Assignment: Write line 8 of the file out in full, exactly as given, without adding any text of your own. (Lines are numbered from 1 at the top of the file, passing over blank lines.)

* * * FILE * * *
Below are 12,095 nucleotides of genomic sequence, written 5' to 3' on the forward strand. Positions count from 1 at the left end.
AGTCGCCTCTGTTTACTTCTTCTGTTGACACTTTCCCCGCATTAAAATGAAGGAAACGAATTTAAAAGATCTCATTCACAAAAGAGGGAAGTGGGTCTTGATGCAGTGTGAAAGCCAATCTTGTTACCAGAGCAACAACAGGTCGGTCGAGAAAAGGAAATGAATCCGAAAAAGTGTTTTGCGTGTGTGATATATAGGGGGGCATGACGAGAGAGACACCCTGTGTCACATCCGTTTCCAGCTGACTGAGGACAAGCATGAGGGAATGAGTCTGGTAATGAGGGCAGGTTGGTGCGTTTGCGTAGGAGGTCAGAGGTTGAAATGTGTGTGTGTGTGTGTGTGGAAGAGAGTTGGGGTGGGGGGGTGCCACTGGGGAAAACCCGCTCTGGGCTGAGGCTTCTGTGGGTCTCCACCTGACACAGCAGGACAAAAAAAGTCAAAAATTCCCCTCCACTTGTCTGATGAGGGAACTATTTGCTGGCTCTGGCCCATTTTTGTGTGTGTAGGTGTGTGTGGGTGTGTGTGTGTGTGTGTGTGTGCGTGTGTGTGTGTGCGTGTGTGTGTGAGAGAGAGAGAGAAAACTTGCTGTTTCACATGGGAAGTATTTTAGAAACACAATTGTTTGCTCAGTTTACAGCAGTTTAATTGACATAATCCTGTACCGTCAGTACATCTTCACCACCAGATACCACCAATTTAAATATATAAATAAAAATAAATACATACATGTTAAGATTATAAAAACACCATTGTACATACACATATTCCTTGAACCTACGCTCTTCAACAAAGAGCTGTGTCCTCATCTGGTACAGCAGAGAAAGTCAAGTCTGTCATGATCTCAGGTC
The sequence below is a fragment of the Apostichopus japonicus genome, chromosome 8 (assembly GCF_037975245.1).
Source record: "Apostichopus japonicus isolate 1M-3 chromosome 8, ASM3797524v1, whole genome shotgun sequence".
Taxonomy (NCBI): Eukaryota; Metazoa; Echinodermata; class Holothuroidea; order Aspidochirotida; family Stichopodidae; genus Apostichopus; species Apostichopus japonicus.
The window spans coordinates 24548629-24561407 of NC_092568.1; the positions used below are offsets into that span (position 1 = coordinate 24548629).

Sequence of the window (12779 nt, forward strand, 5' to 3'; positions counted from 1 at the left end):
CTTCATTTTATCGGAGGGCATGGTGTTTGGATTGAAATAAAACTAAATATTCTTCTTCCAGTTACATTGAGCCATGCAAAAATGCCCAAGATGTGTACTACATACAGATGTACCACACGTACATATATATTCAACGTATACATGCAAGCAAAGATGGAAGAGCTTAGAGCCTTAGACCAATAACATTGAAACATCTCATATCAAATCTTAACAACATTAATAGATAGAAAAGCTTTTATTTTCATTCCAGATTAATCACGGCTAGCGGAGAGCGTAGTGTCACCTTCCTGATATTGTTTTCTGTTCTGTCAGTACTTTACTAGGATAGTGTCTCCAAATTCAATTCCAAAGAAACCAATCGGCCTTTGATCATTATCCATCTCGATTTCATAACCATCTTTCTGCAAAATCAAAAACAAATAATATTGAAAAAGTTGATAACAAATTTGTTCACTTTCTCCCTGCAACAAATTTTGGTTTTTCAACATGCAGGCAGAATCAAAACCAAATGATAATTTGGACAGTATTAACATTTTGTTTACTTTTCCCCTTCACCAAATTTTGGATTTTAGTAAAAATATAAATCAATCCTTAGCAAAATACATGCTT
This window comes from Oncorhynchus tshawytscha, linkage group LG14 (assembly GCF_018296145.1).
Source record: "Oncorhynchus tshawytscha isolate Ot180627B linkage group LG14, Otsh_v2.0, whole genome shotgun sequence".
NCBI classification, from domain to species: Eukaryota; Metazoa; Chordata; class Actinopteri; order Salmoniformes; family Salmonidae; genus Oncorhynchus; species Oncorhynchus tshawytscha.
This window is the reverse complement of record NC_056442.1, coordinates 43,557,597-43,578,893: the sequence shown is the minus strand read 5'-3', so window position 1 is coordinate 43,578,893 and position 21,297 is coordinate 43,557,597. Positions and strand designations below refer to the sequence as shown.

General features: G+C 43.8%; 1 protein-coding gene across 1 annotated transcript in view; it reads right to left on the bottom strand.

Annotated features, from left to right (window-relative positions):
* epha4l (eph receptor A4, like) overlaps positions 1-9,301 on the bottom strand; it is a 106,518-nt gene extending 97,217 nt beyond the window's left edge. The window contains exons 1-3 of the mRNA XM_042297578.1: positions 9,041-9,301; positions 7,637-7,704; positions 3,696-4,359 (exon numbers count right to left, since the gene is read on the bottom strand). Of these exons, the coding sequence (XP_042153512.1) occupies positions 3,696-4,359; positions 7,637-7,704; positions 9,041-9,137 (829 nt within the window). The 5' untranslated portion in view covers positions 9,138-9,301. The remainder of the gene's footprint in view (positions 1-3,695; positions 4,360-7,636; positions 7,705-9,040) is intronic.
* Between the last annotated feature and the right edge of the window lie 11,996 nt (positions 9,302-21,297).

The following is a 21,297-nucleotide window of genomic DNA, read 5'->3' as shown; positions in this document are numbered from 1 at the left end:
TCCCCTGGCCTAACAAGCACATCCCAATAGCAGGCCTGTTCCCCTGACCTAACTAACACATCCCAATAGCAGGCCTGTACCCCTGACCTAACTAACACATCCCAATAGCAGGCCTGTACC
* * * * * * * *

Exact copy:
CTTCATTTTATCGGAGGGCATGGTGTTTGGATTGAAATAAAACTAAATATTCTTCTTCCAGTTACATTGAGCCATGCAAAAATGCCCAAGATGTGTACTACATACAGATGTACCACACGTACATATATATTCAACGTATACATGCAAGCAAAGATGGAAGAGCTTAGAGCCTTAGACCAATAACATTGAAACATCTCATATCAAATCTTAACAACATTAATAGATAGAAAAGCTTTTATTTTCATTCCAGATTAATCACGGCTAGCGGAGAGCGTAGTGTCACCTTCCTGATATTGTTTTCTGTTCTGTCAGTACTTTACTAGGATAGTGTCTCCAAATTCAATTCCAAAGAAACCAATCGGCCTTTGATCATTATCCATCTCGATTTCATAACCATCTTTCTGCAAAATCAAAAACAAATAATATTGAAAAAGTTGATAACAAATTTGTTCACTTTCTCCCTGCAACAAATTTTGGTTTTTCAACATGCAGGCAGAATCAAAACCAAATGATAATTTGGACAGTATTAACATTTTGTTTACTTTTCCCCTTCACCAAATTTTGGATTTTAGTAAAAATATAAATCAATCCTTAGCAAAATACATGCTT